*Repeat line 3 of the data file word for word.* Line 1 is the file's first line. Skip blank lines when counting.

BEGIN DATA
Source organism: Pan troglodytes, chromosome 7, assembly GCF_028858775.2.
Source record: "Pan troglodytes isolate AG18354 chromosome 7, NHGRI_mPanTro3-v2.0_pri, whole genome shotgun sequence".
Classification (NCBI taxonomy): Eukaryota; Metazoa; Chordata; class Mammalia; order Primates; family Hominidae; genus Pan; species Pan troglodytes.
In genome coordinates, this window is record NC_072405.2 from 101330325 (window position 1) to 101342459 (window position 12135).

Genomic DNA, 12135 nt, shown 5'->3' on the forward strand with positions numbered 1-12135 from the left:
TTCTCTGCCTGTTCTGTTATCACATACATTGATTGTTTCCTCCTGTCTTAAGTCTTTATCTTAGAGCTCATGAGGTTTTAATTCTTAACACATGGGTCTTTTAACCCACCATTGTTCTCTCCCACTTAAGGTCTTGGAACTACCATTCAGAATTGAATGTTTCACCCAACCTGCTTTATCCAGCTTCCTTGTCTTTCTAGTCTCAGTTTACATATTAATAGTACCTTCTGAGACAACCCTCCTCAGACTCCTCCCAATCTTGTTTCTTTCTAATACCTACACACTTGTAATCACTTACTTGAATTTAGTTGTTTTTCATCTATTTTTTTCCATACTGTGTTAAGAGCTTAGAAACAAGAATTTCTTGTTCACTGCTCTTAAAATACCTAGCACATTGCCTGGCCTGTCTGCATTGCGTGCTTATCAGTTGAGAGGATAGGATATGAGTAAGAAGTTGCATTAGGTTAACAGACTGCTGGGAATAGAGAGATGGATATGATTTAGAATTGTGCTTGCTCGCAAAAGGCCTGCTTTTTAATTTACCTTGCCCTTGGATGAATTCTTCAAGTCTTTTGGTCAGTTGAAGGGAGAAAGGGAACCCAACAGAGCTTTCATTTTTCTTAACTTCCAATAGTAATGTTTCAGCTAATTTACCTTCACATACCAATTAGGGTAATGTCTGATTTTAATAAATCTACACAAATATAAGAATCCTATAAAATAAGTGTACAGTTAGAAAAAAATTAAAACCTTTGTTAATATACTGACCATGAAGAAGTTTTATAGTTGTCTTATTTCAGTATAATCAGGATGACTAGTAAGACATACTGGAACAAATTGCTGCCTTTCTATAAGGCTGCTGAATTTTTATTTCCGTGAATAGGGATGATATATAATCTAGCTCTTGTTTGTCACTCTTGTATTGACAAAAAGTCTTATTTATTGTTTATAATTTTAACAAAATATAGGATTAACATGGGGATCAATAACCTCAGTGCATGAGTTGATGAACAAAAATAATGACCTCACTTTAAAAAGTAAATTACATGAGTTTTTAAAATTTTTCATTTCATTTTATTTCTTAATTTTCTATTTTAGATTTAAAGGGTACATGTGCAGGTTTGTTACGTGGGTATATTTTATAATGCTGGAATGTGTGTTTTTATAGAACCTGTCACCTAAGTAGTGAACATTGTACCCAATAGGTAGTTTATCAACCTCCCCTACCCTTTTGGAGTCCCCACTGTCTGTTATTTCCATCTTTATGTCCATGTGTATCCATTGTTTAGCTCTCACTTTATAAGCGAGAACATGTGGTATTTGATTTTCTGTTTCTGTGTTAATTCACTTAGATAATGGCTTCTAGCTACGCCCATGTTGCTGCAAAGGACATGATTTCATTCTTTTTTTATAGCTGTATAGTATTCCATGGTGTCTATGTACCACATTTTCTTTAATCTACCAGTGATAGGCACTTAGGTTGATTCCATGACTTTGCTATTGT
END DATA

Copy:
Classification (NCBI taxonomy): Eukaryota; Metazoa; Chordata; class Mammalia; order Primates; family Hominidae; genus Pan; species Pan troglodytes.